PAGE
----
The mixture was agitated under inert atmosphere at 30 C. in a glass vessel and produced a stable aqueous polymeric dispersion or latex, which was diluted to a polymer content of about 16% by addition of Water, and applied to new galvanized sheet metal. The somewhat lower viscosity of the aqueous dispersion permitted the formation of a suitably thin coating even though the concentration of polymer was higher than in the previous examples. Paint films applied over the thus primed surface were found to adhere firmly under both outdoor weathering and accelerated test conditions.
Example 4 A mixture of parts by weight of ethyl acetate, 96 parts of isooctyl acrylate, 4 parts of acrylamide, and 0.37
part of benzoyl peroxide Was urged well with nitrogen and brought to 55 C. with agitation. Polymerization started after about one hour and the batch gradually thickened. An additional 0.25 part of benzoyl peroxide was added at 3-4 hours and a like quantity at 7-8 hours. Heating was continued for a further 6 hours. The mixture was then diluted with heptane to a coatable viscosity at a polymer concentration of about 6%. The solution was tested and found to be effective as a primer for oil base paints on fresh galvanized metal.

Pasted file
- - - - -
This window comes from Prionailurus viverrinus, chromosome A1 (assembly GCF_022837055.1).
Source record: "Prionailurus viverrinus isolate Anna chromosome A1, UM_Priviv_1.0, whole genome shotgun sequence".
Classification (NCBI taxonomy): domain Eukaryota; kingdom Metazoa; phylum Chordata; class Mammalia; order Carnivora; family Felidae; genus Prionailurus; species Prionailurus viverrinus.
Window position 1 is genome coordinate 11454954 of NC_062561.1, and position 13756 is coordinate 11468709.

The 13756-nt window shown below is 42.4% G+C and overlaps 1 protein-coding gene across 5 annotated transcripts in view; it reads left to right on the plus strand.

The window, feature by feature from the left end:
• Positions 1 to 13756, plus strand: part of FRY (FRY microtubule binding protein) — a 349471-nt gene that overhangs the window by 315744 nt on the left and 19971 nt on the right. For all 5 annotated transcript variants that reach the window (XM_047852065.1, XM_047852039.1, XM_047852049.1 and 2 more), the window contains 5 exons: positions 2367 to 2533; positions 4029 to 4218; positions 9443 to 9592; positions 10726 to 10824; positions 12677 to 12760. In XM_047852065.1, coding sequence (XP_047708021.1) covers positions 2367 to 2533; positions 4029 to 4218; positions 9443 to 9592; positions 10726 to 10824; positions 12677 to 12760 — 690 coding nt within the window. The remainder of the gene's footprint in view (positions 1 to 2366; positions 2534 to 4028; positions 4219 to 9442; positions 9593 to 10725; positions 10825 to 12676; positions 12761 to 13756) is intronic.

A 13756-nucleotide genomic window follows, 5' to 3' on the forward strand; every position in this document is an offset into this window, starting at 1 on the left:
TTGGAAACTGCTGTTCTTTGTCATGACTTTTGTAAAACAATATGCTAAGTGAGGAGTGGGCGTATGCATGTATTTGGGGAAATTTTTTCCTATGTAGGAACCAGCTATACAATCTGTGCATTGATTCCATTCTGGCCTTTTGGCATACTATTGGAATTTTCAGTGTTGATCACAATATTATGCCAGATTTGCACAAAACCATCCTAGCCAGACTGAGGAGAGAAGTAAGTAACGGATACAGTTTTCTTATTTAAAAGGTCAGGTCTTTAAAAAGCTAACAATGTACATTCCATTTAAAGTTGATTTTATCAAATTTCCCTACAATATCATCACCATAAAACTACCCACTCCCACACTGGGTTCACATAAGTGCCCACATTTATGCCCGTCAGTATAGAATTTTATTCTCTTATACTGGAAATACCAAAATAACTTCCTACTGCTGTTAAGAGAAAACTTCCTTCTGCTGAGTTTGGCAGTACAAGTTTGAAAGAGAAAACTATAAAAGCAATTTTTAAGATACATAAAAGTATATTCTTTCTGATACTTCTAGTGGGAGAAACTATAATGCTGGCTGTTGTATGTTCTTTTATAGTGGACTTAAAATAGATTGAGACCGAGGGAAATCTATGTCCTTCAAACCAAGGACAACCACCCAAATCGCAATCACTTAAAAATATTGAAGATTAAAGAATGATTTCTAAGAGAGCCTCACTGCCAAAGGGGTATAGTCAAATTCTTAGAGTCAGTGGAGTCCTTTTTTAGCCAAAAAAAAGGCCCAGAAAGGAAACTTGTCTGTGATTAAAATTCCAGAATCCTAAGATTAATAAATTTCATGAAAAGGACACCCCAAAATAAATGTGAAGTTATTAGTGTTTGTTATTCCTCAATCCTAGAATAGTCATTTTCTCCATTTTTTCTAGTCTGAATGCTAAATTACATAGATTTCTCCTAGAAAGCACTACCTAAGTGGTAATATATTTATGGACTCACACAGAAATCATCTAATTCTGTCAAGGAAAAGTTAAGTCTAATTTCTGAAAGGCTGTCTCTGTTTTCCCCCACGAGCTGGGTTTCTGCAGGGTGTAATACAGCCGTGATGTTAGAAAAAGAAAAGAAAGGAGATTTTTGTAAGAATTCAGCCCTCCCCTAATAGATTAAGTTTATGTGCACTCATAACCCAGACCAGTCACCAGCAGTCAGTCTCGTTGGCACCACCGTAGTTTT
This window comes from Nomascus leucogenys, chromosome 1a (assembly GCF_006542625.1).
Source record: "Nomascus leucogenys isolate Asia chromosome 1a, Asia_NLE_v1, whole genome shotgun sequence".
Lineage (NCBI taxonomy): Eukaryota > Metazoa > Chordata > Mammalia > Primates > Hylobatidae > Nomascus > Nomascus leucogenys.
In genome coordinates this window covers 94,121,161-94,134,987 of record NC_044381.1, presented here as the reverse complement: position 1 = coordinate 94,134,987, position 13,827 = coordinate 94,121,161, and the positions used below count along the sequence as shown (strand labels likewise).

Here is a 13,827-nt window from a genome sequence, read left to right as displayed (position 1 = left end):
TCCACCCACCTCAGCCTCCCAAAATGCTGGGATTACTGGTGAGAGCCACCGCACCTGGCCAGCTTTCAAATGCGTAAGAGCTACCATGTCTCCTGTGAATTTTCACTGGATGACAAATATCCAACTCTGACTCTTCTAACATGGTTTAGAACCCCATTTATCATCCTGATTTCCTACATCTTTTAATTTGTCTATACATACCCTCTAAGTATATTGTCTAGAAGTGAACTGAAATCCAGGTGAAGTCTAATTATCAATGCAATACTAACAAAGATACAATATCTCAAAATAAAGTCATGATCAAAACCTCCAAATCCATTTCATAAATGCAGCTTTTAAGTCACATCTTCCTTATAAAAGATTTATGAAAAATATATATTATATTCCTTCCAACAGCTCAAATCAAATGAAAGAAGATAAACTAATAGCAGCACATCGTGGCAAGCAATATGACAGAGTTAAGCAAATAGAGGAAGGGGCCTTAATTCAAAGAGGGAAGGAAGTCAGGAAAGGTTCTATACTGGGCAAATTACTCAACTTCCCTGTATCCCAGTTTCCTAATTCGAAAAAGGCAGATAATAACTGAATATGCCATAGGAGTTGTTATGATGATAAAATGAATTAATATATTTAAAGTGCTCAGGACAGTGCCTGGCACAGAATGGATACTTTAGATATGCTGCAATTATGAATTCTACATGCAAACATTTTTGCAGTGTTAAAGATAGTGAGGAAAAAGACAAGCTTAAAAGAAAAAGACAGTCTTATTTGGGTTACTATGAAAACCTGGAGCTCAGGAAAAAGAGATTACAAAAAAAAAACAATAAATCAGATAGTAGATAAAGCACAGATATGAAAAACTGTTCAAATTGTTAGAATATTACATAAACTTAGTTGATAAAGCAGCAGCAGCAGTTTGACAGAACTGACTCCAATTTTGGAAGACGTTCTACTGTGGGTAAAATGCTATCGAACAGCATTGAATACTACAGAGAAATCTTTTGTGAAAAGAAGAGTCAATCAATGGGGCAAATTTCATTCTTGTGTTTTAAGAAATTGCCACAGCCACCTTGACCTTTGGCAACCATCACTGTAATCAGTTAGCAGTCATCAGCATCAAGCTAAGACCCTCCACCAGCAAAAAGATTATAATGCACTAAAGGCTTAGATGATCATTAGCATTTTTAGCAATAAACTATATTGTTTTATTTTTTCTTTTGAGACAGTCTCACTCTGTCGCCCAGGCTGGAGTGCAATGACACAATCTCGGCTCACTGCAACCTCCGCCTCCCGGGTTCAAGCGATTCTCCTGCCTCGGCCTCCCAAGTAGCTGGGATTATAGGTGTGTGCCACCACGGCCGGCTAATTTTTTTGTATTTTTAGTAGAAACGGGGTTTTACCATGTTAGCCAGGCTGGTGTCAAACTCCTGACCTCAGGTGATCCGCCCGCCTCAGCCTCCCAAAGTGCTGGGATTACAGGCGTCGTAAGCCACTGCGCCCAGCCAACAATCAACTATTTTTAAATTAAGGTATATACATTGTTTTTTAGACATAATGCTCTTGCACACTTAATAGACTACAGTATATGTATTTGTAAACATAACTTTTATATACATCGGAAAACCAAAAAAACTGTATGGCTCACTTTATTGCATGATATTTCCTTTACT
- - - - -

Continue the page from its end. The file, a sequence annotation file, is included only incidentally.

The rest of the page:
The foregoing examples illustrate specific compositions which have been found to be highly effective as primers for paint coatings on fresh galvanized metal surfaces, as already indicated. In general, useful results are similarly obtainable with interpolymers of acrylic acid or equivalent and monomeric esters of acrylic acid and certain non-tertiary alkyl alcohols, of which primary amyl alcohol and isooctyl alcohol are preferred examples. Other alcohols include isoamyl, 2-ethylbutyl, 3,5,5-trimethylhexyl, n-decyl, 2-ethylhexyl, and sec-heptyl alcohols. Mixtures of acrylate esters may likewise be found useful in preparing these primer compositions, as indicated in connection with Example 1. In all cases, the alcohol molecules contain from one to 14 carbon atoms, the average being about 4-10 carbon atoms. At least a major proportion of the alcohol molecules have carbon-to-carbon chains of at least four carbon atoms terminating at the hydroxyl oxygen atom, and each such chain contains at least about one-half the total number of carbon atoms in that molecule. Small amounts of certain other copolymerizable monomers, e.g. up to about 10% of vinyl actetate, may be present in these recipes without significantly altering the properties of the resulting primer.
The relative amount of acrylic acid in the polymerization formula is preferably within the range of about 5-10 percent of the total of acid and ester, although useful results are obtained within the broader range of about 3-12 percent.